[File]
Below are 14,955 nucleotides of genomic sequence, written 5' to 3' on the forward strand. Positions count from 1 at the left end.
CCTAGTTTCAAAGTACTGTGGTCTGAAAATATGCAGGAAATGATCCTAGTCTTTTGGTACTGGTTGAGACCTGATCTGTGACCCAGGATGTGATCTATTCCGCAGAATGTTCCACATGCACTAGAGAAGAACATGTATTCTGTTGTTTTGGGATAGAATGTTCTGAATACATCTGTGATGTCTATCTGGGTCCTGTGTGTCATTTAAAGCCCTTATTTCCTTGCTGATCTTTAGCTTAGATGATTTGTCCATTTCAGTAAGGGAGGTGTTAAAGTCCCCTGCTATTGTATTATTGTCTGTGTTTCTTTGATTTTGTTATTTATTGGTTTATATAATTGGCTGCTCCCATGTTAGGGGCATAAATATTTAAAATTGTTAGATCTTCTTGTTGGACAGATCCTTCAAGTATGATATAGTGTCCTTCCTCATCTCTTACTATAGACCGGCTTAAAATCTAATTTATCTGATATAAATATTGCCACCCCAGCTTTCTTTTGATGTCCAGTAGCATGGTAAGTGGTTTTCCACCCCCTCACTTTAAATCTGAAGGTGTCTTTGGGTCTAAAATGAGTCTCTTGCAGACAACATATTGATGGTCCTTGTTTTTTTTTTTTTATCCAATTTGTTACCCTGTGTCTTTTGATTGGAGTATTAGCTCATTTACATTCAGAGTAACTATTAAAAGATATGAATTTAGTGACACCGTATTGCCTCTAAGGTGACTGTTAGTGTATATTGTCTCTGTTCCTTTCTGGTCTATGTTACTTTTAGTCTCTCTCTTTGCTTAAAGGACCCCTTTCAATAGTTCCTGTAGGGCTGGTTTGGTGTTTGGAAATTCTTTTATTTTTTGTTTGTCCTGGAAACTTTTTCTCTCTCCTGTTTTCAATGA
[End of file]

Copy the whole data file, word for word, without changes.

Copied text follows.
Below are 14,955 nucleotides of genomic sequence, written 5' to 3' on the forward strand. Positions count from 1 at the left end.
CCTAGTTTCAAAGTACTGTGGTCTGAAAATATGCAGGAAATGATCCTAGTCTTTTGGTACTGGTTGAGACCTGATCTGTGACCCAGGATGTGATCTATTCCGCAGAATGTTCCACATGCACTAGAGAAGAACATGTATTCTGTTGTTTTGGGATAGAATGTTCTGAATACATCTGTGATGTCTATCTGGGTCCTGTGTGTCATTTAAAGCCCTTATTTCCTTGCTGATCTTTAGCTTAGATGATTTGTCCATTTCAGTAAGGGAGGTGTTAAAGTCCCCTGCTATTGTATTATTGTCTGTGTTTCTTTGATTTTGTTATTTATTGGTTTATATAATTGGCTGCTCCCATGTTAGGGGCATAAATATTTAAAATTGTTAGATCTTCTTGTTGGACAGATCCTTCAAGTATGATATAGTGTCCTTCCTCATCTCTTACTATAGACCGGCTTAAAATCTAATTTATCTGATATAAATATTGCCACCCCAGCTTTCTTTTGATGTCCAGTAGCATGGTAAGTGGTTTTCCACCCCCTCACTTTAAATCTGAAGGTGTCTTTGGGTCTAAAATGAGTCTCTTGCAGACAACATATTGATGGTCCTTGTTTTTTTTTTTTTATCCAATTTGTTACCCTGTGTCTTTTGATTGGAGTATTAGCTCATTTACATTCAGAGTAACTATTAAAAGATATGAATTTAGTGACACCGTATTGCCTCTAAGGTGACTGTTAGTGTATATTGTCTCTGTTCCTTTCTGGTCTATGTTACTTTTAGTCTCTCTCTTTGCTTAAAGGACCCCTTTCAATAGTTCCTGTAGGGCTGGTTTGGTGTTTGGAAATTCTTTTATTTTTTGTTTGTCCTGGAAACTTTTTCTCTCTCCTGTTTTCAATGA